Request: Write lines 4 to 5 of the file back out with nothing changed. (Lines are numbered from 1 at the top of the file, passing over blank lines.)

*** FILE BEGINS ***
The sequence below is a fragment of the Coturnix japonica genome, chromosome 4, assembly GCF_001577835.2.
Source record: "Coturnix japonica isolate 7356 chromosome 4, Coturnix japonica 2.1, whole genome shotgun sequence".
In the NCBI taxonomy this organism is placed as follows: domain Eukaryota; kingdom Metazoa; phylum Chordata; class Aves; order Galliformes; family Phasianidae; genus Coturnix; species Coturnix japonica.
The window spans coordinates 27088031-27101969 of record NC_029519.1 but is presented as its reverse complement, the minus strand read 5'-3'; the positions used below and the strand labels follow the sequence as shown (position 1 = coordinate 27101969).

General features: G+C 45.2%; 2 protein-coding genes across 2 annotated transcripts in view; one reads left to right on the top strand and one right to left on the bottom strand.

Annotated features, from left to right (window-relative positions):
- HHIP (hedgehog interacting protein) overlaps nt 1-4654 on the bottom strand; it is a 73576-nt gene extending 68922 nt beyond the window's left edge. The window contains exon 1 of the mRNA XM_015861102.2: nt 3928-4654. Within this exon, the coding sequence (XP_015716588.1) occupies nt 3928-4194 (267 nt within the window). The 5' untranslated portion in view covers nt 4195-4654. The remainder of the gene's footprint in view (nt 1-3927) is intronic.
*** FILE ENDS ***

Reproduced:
The window spans coordinates 27088031-27101969 of record NC_029519.1 but is presented as its reverse complement, the minus strand read 5'-3'; the positions used below and the strand labels follow the sequence as shown (position 1 = coordinate 27101969).

General features: G+C 45.2%; 2 protein-coding genes across 2 annotated transcripts in view; one reads left to right on the top strand and one right to left on the bottom strand.